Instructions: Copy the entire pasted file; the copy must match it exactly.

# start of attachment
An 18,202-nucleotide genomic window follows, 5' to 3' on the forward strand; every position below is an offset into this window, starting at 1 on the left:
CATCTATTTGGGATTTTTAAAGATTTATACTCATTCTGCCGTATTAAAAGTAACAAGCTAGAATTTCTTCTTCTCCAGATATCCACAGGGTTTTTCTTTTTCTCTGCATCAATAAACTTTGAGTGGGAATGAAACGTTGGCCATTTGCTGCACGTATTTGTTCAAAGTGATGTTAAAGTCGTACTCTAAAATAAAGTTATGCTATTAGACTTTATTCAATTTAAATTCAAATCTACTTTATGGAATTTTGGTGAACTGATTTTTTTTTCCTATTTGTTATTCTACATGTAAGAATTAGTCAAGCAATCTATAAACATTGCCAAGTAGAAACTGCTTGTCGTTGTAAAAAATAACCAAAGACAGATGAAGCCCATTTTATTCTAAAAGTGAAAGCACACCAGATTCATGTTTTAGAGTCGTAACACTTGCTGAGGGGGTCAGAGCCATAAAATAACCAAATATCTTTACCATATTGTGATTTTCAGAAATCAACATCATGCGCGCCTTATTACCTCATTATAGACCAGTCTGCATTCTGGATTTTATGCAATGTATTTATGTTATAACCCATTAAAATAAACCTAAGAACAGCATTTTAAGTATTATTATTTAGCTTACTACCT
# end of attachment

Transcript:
An 18,202-nucleotide genomic window follows, 5' to 3' on the forward strand; every position below is an offset into this window, starting at 1 on the left:
CATCTATTTGGGATTTTTAAAGATTTATACTCATTCTGCCGTATTAAAAGTAACAAGCTAGAATTTCTTCTTCTCCAGATATCCACAGGGTTTTTCTTTTTCTCTGCATCAATAAACTTTGAGTGGGAATGAAACGTTGGCCATTTGCTGCACGTATTTGTTCAAAGTGATGTTAAAGTCGTACTCTAAAATAAAGTTATGCTATTAGACTTTATTCAATTTAAATTCAAATCTACTTTATGGAATTTTGGTGAACTGATTTTTTTTTCCTATTTGTTATTCTACATGTAAGAATTAGTCAAGCAATCTATAAACATTGCCAAGTAGAAACTGCTTGTCGTTGTAAAAAATAACCAAAGACAGATGAAGCCCATTTTATTCTAAAAGTGAAAGCACACCAGATTCATGTTTTAGAGTCGTAACACTTGCTGAGGGGGTCAGAGCCATAAAATAACCAAATATCTTTACCATATTGTGATTTTCAGAAATCAACATCATGCGCGCCTTATTACCTCATTATAGACCAGTCTGCATTCTGGATTTTATGCAATGTATTTATGTTATAACCCATTAAAATAAACCTAAGAACAGCATTTTAAGTATTATTATTTAGCTTACTACCT